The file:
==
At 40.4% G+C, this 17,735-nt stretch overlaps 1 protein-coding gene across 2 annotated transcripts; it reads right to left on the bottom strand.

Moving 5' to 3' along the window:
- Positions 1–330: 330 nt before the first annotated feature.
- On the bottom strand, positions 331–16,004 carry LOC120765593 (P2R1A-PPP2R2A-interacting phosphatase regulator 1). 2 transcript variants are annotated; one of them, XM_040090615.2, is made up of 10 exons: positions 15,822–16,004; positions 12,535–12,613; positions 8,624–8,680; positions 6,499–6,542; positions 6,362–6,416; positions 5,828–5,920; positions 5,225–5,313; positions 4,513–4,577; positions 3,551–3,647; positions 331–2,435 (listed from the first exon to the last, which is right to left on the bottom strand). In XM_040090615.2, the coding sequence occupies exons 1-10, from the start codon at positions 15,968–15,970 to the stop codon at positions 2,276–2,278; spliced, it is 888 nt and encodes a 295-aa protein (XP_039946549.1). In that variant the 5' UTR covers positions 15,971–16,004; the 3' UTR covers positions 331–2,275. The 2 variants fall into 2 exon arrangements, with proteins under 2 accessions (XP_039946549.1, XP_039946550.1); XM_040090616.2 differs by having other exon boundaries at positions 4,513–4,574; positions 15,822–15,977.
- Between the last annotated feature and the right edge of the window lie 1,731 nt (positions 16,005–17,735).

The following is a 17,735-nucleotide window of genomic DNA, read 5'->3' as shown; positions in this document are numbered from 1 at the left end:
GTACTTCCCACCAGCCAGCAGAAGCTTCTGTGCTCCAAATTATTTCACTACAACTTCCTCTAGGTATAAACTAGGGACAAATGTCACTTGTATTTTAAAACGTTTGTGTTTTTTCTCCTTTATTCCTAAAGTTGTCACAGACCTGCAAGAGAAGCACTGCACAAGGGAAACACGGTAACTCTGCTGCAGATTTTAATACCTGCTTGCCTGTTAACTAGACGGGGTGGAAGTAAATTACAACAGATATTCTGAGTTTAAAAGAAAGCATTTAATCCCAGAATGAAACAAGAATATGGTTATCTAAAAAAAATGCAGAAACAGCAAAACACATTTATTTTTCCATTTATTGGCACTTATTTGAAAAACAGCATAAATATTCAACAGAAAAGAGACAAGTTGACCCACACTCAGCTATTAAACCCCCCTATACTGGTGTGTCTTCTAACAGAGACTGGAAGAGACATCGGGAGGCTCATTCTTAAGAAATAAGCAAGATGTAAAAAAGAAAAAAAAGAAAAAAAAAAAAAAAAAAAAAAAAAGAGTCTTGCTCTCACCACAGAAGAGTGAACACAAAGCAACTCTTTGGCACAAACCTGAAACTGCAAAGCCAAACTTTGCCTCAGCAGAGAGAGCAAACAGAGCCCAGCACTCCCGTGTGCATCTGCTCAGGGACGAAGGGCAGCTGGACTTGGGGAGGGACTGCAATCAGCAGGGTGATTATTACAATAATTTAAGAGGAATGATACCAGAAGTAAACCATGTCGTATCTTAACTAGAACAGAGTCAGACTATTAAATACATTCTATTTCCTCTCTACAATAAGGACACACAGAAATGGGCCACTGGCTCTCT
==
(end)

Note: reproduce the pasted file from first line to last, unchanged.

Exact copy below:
At 40.4% G+C, this 17,735-nt stretch overlaps 1 protein-coding gene across 2 annotated transcripts; it reads right to left on the bottom strand.

Moving 5' to 3' along the window:
- Positions 1–330: 330 nt before the first annotated feature.
- On the bottom strand, positions 331–16,004 carry LOC120765593 (P2R1A-PPP2R2A-interacting phosphatase regulator 1). 2 transcript variants are annotated; one of them, XM_040090615.2, is made up of 10 exons: positions 15,822–16,004; positions 12,535–12,613; positions 8,624–8,680; positions 6,499–6,542; positions 6,362–6,416; positions 5,828–5,920; positions 5,225–5,313; positions 4,513–4,577; positions 3,551–3,647; positions 331–2,435 (listed from the first exon to the last, which is right to left on the bottom strand). In XM_040090615.2, the coding sequence occupies exons 1-10, from the start codon at positions 15,968–15,970 to the stop codon at positions 2,276–2,278; spliced, it is 888 nt and encodes a 295-aa protein (XP_039946549.1). In that variant the 5' UTR covers positions 15,971–16,004; the 3' UTR covers positions 331–2,275. The 2 variants fall into 2 exon arrangements, with proteins under 2 accessions (XP_039946549.1, XP_039946550.1); XM_040090616.2 differs by having other exon boundaries at positions 4,513–4,574; positions 15,822–15,977.
- Between the last annotated feature and the right edge of the window lie 1,731 nt (positions 16,005–17,735).

The following is a 17,735-nucleotide window of genomic DNA, read 5'->3' as shown; positions in this document are numbered from 1 at the left end:
GTACTTCCCACCAGCCAGCAGAAGCTTCTGTGCTCCAAATTATTTCACTACAACTTCCTCTAGGTATAAACTAGGGACAAATGTCACTTGTATTTTAAAACGTTTGTGTTTTTTCTCCTTTATTCCTAAAGTTGTCACAGACCTGCAAGAGAAGCACTGCACAAGGGAAACACGGTAACTCTGCTGCAGATTTTAATACCTGCTTGCCTGTTAACTAGACGGGGTGGAAGTAAATTACAACAGATATTCTGAGTTTAAAAGAAAGCATTTAATCCCAGAATGAAACAAGAATATGGTTATCTAAAAAAAATGCAGAAACAGCAAAACACATTTATTTTTCCATTTATTGGCACTTATTTGAAAAACAGCATAAATATTCAACAGAAAAGAGACAAGTTGACCCACACTCAGCTATTAAACCCCCCTATACTGGTGTGTCTTCTAACAGAGACTGGAAGAGACATCGGGAGGCTCATTCTTAAGAAATAAGCAAGATGTAAAAAAGAAAAAAAAGAAAAAAAAAAAAAAAAAAAAAAAAAGAGTCTTGCTCTCACCACAGAAGAGTGAACACAAAGCAACTCTTTGGCACAAACCTGAAACTGCAAAGCCAAACTTTGCCTCAGCAGAGAGAGCAAACAGAGCCCAGCACTCCCGTGTGCATCTGCTCAGGGACGAAGGGCAGCTGGACTTGGGGAGGGACTGCAATCAGCAGGGTGATTATTACAATAATTTAAGAGGAATGATACCAGAAGTAAACCATGTCGTATCTTAACTAGAACAGAGTCAGACTATTAAATACATTCTATTTCCTCTCTACAATAAGGACACACAGAAATGGGCCACTGGCTCTCT